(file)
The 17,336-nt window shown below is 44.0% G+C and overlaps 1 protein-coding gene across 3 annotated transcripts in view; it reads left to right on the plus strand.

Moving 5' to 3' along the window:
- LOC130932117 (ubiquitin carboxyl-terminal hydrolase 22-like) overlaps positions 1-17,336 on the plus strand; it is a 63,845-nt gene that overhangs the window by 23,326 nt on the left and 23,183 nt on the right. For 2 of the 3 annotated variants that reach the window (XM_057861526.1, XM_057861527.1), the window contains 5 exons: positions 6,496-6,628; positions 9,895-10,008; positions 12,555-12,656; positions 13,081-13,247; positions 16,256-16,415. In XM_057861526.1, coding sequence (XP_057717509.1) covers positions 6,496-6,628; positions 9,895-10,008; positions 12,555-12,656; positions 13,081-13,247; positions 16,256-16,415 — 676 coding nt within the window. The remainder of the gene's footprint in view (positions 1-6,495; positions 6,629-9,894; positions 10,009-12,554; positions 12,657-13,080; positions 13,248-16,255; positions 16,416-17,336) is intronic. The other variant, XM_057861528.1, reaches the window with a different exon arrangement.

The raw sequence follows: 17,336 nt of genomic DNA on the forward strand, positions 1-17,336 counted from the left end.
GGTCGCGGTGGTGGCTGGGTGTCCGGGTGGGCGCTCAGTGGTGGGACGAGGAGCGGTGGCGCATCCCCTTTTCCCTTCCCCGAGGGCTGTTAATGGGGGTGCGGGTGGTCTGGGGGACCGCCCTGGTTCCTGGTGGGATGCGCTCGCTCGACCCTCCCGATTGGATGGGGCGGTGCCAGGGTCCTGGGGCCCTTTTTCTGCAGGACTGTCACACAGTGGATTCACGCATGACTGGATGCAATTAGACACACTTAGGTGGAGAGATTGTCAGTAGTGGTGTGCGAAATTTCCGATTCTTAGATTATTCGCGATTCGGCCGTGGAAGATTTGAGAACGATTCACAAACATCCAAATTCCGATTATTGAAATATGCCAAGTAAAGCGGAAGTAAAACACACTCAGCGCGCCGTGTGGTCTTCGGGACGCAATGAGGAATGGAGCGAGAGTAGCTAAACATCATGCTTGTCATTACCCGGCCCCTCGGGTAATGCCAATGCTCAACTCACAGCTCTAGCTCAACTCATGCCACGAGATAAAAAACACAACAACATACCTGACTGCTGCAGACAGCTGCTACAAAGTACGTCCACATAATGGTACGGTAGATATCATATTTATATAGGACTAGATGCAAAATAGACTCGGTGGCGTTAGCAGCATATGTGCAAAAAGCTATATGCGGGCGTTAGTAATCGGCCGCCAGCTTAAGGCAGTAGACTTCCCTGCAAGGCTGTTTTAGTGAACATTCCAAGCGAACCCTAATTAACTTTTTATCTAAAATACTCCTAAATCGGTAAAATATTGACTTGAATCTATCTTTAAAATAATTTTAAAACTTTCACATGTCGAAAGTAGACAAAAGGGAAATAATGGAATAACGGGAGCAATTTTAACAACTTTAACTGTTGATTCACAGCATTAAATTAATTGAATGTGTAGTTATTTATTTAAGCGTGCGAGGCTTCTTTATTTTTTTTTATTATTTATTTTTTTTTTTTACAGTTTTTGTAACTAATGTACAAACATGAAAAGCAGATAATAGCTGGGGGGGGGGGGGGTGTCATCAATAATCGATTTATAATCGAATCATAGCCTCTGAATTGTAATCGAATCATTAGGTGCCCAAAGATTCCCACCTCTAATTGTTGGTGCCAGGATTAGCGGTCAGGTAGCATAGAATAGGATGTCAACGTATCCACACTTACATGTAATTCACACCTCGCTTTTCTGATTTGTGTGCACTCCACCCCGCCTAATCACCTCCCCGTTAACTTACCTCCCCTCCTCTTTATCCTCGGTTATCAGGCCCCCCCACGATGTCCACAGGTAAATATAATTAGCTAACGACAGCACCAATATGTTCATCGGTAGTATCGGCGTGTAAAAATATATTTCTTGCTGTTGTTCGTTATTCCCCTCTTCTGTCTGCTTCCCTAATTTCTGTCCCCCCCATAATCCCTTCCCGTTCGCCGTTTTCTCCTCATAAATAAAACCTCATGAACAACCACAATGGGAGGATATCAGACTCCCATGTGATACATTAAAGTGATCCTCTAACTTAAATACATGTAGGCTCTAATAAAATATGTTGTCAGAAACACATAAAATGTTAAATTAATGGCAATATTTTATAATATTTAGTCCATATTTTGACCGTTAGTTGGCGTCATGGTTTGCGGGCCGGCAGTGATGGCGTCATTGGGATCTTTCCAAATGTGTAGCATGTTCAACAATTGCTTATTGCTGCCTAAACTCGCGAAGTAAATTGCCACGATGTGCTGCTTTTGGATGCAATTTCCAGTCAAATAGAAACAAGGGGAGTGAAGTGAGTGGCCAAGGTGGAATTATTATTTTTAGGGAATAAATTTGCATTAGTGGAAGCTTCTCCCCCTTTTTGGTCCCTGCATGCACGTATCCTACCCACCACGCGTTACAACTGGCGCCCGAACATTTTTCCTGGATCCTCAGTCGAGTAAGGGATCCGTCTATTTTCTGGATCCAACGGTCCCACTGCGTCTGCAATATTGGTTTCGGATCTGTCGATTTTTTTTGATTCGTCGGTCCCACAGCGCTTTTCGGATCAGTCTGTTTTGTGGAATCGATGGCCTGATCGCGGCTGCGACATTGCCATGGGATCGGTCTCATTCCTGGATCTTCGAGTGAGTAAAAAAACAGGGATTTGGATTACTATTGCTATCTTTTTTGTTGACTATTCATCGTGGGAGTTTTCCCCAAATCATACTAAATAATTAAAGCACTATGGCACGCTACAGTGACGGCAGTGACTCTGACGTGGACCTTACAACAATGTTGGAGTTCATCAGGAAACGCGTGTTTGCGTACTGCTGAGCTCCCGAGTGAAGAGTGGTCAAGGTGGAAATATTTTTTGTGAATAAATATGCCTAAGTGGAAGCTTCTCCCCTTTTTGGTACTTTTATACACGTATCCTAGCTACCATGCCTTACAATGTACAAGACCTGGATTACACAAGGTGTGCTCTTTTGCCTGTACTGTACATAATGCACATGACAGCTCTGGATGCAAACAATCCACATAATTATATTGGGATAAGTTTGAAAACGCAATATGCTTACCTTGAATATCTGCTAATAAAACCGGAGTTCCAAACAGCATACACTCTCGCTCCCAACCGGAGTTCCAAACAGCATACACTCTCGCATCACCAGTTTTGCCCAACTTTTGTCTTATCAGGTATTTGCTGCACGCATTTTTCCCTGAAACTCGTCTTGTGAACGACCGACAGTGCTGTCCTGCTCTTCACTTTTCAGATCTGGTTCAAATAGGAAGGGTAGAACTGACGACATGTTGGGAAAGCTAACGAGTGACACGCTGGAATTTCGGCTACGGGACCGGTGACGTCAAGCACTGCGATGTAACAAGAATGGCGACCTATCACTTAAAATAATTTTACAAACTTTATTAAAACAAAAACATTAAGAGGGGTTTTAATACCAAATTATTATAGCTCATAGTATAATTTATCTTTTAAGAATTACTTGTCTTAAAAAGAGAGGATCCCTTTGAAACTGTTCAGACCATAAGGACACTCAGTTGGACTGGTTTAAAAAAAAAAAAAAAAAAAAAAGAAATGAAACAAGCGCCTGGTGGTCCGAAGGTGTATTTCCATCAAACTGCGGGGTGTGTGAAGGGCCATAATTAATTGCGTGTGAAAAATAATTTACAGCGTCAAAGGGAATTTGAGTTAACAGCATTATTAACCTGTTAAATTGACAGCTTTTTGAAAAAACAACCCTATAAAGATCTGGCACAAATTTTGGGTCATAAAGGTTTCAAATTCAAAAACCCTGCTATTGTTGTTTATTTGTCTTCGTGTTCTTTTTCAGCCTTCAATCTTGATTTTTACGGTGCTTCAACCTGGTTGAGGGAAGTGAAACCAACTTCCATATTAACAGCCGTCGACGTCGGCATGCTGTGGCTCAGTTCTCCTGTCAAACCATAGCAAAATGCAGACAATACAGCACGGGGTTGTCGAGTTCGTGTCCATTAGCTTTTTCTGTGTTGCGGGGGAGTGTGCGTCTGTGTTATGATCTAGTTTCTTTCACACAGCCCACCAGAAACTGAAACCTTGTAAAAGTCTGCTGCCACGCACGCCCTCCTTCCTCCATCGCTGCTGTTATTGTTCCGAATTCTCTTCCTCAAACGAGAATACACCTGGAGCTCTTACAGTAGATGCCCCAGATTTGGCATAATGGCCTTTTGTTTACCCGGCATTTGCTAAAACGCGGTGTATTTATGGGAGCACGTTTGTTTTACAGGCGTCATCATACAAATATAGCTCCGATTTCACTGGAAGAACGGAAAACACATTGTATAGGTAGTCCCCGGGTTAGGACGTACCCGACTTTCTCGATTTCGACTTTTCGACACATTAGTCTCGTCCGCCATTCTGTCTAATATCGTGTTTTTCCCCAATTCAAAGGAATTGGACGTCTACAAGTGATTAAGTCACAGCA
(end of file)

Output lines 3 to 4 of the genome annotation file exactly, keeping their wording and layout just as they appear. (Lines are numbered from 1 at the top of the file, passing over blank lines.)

- LOC130932117 (ubiquitin carboxyl-terminal hydrolase 22-like) overlaps positions 1-17,336 on the plus strand; it is a 63,845-nt gene that overhangs the window by 23,326 nt on the left and 23,183 nt on the right. For 2 of the 3 annotated variants that reach the window (XM_057861526.1, XM_057861527.1), the window contains 5 exons: positions 6,496-6,628; positions 9,895-10,008; positions 12,555-12,656; positions 13,081-13,247; positions 16,256-16,415. In XM_057861526.1, coding sequence (XP_057717509.1) covers positions 6,496-6,628; positions 9,895-10,008; positions 12,555-12,656; positions 13,081-13,247; positions 16,256-16,415 — 676 coding nt within the window. The remainder of the gene's footprint in view (positions 1-6,495; positions 6,629-9,894; positions 10,009-12,554; positions 12,657-13,080; positions 13,248-16,255; positions 16,416-17,336) is intronic. The other variant, XM_057861528.1, reaches the window with a different exon arrangement.

The raw sequence follows: 17,336 nt of genomic DNA on the forward strand, positions 1-17,336 counted from the left end.